The densest concentration of immune cells, such as B cells, T cells, macrophages, and dendritic cells, is found in the intestine. Gut microbiota can profoundly affect the development of organized lymphoid structures and the activation of both the innate and adaptive immune systems [59, 60]. Microbiota-host immune interactions in the gut lead to the release of proinflammatory mediators, e.g., cytokines and chemokines, and specific antibodies involved in the regulation of brain immunity. Metabolites produced by gut microbiota also regulate the maturation, differentiation, and activation of microglia and astrocytes, which mediate several neurophysiological processes, including maintenance of blood-brain-barrier (BBB) integrity, neural development, neurotransmission, and CNS immune activation [61, 62]. Therefore, a complex immunoregulatory network of interactions exists among gut microbiota, the intestinal mucosal immune system, and the brain.

Roles of the Microbiota-Gut-Brain Axis in the Pathogenesis of AD

Alterations of gut microbiota in animals and patients with AD are summarized in Table 2. Key questions as to how the axis contributes to the onset and/or progression of AD, however, remain unanswered. In this section, we review the roles of the microbiota-gut-brain axis in the pathogenesis of AD so as to elucidate the possible pathophysiological mechanism underlying the modulation of gut microbiota in AD (Fig. 3).

Table 2 Summary of studies concerning the alterations of the gut microbiota in AD
Fig. 3
figure 3

Impact of gut dysbiosis on AD. Gut dysbiosis induces the decrease of beneficial substances (such as SCFAs and H2) and the increase of harmful substances (such as amyloids and TMAO), which causes the intestinal mucosal barrier and BBB to become permeable, activates peripheral immune responses, and increases peripheral and central OS levels. Finally, gut dysbiosis contributes to AD pathology progression by increasing amyloid plaque formation, neuroinflammation, SGs, and IR. Arrows indicate the direction of the effect. Yellow arrows with dashed lines indicate that no studies have explored this putative relationship yet in the AD-gut microbiome field. Abbreviations: AD Alzheimer’s disease, BAs bile acids, BBB blood-brain barrier, LPS lipopolysaccharide, H2 hydrogen, IR insulin resistance, OS oxidative stress, PRRs pattern-recognition receptors, SCFAs short-chain fatty acids, SGs stress granules, TMAO trimethylamine N-oxide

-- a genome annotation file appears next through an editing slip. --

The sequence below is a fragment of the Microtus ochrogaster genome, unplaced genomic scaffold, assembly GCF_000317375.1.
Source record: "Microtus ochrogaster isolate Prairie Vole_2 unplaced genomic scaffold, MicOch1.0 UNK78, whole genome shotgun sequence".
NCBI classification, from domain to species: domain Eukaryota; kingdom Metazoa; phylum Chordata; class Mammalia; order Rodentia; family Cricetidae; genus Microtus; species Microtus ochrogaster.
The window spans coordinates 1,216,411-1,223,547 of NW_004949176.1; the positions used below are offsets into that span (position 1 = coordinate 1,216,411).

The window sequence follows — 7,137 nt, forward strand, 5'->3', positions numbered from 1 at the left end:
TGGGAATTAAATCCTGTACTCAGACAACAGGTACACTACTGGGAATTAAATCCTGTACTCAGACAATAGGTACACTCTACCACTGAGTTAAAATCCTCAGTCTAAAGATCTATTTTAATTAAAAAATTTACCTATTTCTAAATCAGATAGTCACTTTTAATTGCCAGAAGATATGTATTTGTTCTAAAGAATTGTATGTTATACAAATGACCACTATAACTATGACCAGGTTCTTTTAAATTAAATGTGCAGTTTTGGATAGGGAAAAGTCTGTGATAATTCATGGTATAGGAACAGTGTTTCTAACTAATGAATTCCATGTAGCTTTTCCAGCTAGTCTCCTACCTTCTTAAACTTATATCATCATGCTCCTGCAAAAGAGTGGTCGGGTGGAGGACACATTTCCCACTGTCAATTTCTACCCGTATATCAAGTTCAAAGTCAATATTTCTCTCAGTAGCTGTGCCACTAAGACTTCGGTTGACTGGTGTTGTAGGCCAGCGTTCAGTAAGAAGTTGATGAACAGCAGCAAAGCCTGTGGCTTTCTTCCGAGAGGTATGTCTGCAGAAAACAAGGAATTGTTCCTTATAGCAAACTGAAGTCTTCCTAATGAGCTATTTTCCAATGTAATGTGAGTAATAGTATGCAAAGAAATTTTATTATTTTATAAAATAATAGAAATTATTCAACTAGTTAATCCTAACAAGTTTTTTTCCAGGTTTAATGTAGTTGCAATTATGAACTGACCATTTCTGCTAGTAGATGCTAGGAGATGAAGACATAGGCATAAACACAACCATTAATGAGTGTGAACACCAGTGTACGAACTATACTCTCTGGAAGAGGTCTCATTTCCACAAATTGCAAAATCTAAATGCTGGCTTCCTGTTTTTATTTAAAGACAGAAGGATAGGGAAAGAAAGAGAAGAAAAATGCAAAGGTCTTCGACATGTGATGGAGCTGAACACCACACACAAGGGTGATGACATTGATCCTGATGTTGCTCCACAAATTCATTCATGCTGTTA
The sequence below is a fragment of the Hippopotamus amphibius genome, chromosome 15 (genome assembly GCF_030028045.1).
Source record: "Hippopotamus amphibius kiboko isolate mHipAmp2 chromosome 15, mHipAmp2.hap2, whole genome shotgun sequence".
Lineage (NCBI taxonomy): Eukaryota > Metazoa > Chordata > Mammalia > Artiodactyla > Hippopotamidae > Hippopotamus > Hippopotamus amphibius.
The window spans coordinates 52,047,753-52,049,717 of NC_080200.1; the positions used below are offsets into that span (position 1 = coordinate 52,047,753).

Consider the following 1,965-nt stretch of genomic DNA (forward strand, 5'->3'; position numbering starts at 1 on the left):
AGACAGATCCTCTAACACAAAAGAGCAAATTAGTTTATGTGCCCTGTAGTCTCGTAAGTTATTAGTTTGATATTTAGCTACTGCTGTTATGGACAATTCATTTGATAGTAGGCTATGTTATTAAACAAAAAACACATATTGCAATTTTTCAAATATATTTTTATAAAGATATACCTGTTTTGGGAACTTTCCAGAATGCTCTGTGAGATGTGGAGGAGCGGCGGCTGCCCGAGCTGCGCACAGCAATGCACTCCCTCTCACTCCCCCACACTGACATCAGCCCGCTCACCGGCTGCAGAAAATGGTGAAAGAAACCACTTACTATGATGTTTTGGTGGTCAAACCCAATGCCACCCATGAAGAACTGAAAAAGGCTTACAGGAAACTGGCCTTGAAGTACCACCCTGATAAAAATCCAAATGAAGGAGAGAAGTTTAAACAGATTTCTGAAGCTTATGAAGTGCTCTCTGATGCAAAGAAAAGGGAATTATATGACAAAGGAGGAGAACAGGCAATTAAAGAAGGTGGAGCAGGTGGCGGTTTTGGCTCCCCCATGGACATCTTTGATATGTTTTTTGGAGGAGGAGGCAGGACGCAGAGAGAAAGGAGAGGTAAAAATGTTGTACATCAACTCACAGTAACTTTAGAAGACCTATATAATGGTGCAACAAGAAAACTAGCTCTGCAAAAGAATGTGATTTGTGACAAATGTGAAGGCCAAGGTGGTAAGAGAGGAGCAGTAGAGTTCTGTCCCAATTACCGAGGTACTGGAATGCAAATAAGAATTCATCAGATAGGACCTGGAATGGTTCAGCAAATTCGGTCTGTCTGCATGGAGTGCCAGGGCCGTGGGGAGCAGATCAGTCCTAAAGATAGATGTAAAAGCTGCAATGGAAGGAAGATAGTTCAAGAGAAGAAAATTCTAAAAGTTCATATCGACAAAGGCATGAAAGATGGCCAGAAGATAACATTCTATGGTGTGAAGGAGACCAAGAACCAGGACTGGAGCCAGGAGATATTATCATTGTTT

Associations Between the Microbiota-Gut-Brain Axis and Aβ Accumulation

Neurological disorders such as AD, Parkinson’s disease (PD), and amyotrophic lateral sclerosis are characterized by the gradual accumulation of abnormal proteins in the CNS [72]. The proclamation “all disease begins in the gut,” purported by the Greek physician Hippocrates 2000 years ago, has been an intriguing one and continues to influence medical researchers and practitioners [16]. One hypothesis regarding the pathogenesis of PD claims that the initial induction and subsequent aggregation of α-synuclein probably originate in the enteric nervous system and spread upwards progressively to the CNS, propagating trans-synaptically from nerve cell to nerve cell in a virtually self-promoting pathological process [73]. Gut dysbiosis is mainly characterized by an increase in the Firmicutes/Bacteroidetes ratio, which could cause intestinal APP accumulation since the earliest stages of AD [74]. Changes in the composition of gut microbiota in APP/PS1 mice were related to an increase in Aβ levels in the CNS and impaired spatial learning and memory [70]. Moreover, aberrant accumulation of Aβ in myenteric neurons and activation of intestinal innate immunity appear before the onset of CNS neuroinflammation in AD mice [75]. Likewise, gut dysbiosis, intestinal epithelial barrier dysfunction, and vascular Aβ deposition in the gut occur before the onset of cerebral Aβ depositions in Tg2576 mice (a transgenic mouse model of AD) [71]. The presence of Aβ deposits is also noted in intestinal autopsies of patients with AD [71]. Hence, a hypothesis which assumed that Aβ accumulation in the gut precedes that in the brain came into being. However, research aimed at elucidating the relationship between gut dysbiosis, intestinal Aβ accumulation, and AD onset is lacking and a causal relationship between them has not been established. Early manipulation of gut physiology and microbiota as a means to possibly reverse the pathology of AD needs further investigation.